85. 85. Risk+ requires a set up process, an operational process, and an analysis process to provide meaningful information to the decision makers. Risk+ tells us the probability of completing “on or before a date,” at “a cost or less.” 6: Demonstration of Risk+Day 1 Date: 9/26/2005 2:14:02 PM Samples: 500 Unique ID: 10 Name: Task 10 Completion Std Deviation: 4.83 days 95% Confidence Interval: 0.42 days Each bar represents 2 days Completion Date Frequency CumulativeProbability 3/1/062/10/06 3/17/06 0.1 0.2 0.3 0.4 0.5 0.6 0.7 0.8 0.9 1.0 0.02 0.04 0.06 0.08 0.10 0.12 0.14 0.16 Completion Probability Table Prob ProbDate Date 0.05 2/17/06 0.10 2/21/06 0.15 2/22/06 0.20 2/22/06 0.25 2/23/06 0.30 2/24/06 0.35 2/27/06 0.40 2/27/06 0.45 2/28/06 0.50 3/1/06 0.55 3/1/06 0.60 3/2/06 0.65 3/3/06 0.70 3/3/06 0.75 3/6/06 0.80 3/7/06 0.85 3/8/06 0.90 3/9/06 0.95 3/13/06 1.00 3/17/06 2 Hours
  86. 86. DRS–MESIndividual Elements of the Integrated Master Schedule Live Example of Risk+
  87. 87. Quick Look At Monte Carlo 87 sinA l q<
  88. 88. What is Monte Carlo Simulation? ¨ A class of computational algorithms that rely on repeated random sampling to compute their results. ¨ Useful for simulating systems with many coupled degrees of freedom. ¨ Used to model phenomena with significant uncertainty in inputs, such as risk. ¨ Evaluate multidimensional definite integrals with complicated boundary conditions 88
  89. 89. DRS-MES Let’s Visit The Risk Classification Again Classification Uncertainty Overrun A Routine, been done before Low 0% to 2% B Routine, but possible difficulties Medium to Low 2% to 5% C Development, with little technical difficulty Medium 5% to 10% D Development, but some technical difficulty Medium High 10% to 15% E Significant effort, technical challenge High 15% to 25% F No experience in this area Very High 25% to 50% ¨ These classifications can be used to avoid asking the “3 point” question for each task ¨ This information will be maintained in the IMS ¨ When updates are made the percentage change can be applied across all tasks 89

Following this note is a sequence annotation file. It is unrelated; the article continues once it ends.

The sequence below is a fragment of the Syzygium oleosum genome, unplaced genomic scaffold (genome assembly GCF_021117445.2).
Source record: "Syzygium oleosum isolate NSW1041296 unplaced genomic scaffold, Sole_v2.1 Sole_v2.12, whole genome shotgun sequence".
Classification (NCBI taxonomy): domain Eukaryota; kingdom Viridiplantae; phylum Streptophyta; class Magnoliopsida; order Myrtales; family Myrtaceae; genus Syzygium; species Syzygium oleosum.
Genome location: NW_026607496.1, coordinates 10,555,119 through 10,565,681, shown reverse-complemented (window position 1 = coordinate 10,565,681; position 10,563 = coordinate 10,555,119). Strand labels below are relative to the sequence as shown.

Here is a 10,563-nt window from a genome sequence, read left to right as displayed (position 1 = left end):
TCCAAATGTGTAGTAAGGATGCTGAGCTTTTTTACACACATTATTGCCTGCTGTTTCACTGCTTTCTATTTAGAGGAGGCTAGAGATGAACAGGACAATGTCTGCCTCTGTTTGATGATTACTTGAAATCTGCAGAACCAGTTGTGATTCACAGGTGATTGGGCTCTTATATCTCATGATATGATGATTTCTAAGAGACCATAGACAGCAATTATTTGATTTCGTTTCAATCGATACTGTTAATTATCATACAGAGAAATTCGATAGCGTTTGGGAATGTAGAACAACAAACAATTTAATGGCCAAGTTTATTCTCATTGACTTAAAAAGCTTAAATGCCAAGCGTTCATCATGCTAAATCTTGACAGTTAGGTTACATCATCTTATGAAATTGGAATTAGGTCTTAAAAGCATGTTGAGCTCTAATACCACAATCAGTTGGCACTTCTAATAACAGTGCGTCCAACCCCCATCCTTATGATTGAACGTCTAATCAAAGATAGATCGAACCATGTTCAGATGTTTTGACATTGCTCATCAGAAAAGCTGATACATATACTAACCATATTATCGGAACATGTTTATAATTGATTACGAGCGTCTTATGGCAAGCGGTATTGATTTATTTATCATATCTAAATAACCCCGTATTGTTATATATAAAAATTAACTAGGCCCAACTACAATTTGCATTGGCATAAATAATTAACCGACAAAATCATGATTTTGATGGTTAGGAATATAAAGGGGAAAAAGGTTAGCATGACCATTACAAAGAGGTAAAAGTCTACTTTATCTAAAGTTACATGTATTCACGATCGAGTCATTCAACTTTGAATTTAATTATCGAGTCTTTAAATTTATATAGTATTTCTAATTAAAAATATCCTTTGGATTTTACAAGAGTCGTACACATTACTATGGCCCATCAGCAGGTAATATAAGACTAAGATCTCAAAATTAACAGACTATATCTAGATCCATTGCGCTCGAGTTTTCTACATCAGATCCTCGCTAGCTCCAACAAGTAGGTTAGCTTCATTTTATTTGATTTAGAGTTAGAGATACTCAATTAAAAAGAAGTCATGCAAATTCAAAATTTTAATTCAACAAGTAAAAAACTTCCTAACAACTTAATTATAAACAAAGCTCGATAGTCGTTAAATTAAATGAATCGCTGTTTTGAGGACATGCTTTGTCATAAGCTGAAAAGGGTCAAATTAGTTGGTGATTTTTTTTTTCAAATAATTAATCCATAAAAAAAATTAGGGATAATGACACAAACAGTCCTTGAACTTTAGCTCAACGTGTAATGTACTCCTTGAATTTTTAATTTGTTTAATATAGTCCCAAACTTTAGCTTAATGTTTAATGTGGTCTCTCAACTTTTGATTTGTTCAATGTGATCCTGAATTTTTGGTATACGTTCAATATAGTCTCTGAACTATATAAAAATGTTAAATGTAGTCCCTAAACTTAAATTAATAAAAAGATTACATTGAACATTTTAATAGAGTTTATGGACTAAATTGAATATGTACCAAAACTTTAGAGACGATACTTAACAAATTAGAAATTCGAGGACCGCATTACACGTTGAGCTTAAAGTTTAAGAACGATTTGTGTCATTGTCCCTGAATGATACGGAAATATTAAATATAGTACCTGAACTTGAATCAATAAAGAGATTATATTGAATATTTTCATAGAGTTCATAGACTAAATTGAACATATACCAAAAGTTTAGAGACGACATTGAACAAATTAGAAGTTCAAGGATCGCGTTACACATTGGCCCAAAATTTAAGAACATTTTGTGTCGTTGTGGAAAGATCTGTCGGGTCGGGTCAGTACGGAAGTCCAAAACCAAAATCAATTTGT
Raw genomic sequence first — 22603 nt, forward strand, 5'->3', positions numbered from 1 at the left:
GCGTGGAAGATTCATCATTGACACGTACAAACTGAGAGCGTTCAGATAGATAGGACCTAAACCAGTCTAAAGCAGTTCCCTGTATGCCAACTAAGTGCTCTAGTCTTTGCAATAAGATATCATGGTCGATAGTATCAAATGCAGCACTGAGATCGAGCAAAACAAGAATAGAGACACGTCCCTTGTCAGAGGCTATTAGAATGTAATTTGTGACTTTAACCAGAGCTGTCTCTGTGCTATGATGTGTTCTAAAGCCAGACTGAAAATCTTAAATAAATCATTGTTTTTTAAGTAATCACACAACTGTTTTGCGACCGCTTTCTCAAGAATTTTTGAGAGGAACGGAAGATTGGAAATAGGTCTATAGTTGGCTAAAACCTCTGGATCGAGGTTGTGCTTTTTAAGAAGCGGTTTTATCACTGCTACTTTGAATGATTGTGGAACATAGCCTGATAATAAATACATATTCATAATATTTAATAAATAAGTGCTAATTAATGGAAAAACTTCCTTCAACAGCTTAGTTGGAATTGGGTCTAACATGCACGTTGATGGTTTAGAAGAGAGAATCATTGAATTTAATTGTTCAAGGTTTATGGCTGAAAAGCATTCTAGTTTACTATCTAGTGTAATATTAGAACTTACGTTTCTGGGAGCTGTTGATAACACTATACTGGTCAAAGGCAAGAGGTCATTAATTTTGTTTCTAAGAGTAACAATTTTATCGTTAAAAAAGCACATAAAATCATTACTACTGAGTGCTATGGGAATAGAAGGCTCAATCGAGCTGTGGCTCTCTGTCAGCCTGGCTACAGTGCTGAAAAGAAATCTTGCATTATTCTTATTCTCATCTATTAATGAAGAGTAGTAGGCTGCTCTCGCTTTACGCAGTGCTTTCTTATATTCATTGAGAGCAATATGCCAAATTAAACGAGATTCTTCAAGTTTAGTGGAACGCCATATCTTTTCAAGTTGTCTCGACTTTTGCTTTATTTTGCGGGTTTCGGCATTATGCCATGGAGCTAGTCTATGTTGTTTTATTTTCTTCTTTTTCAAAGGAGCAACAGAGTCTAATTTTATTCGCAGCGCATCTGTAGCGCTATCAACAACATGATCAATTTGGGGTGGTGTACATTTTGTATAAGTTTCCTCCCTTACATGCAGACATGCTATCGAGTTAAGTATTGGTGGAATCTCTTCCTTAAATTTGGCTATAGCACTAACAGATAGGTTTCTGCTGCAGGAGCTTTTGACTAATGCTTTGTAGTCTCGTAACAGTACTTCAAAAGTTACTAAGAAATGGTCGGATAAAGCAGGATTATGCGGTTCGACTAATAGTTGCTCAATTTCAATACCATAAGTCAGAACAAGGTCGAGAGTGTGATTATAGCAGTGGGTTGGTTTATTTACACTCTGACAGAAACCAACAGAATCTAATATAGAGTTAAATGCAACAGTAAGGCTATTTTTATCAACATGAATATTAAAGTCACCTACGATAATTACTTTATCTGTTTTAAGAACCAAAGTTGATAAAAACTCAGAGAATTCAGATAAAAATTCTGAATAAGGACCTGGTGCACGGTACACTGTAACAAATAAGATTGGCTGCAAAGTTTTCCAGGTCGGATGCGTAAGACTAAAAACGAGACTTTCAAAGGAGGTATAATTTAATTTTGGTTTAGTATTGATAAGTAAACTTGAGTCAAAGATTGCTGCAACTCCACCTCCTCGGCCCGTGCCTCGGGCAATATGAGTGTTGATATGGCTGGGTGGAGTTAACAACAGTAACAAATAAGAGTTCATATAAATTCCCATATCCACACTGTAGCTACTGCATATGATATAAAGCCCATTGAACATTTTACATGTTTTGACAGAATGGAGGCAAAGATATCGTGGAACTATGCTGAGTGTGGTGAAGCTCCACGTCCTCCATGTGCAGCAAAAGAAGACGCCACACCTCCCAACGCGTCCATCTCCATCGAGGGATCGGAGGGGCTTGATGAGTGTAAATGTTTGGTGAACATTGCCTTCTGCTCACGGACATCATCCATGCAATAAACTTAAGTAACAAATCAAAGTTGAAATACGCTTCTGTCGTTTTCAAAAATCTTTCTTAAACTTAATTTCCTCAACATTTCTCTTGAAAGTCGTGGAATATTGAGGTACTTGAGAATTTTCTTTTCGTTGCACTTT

90. 90. DRS-MES Guiding the Risk Factor Process requires careful weighting of each level of risk Min Most Likely Max Low 1.0 1.04 1.10 Low+ 1.0 1.06 1.15 Moderate 1.0 1.09 1.24 Moderate+ 1.0 1.14 1.36 High 1.0 1.20 1.55 High+ 1.0 1.30 1.85 Very High 1.0 1.46 2.30 Very High+ 1.0 1.68 3.00 For tasks marked “Low” a reasonable approach is to score the maximum 10% greater than the minimum. The “Most Likely” is then scored as a geometric progression for the remaining categories with a common ratio of 1.5 Tasks marked “Very High” are bound at 200% of minimum. ¤ No viable project manager would like a task grow to three times the planned duration without intervention The geometric progress is somewhat arbitrary but it should be used instead of a linear progression 90
  91. 91. DRS-MES Risk+ Quick Overview Task to “watch” (Number3) Most Likely (Duration3) Pessimistic (Duration2) Optimistic (Duration1) Distribution (Number1) 91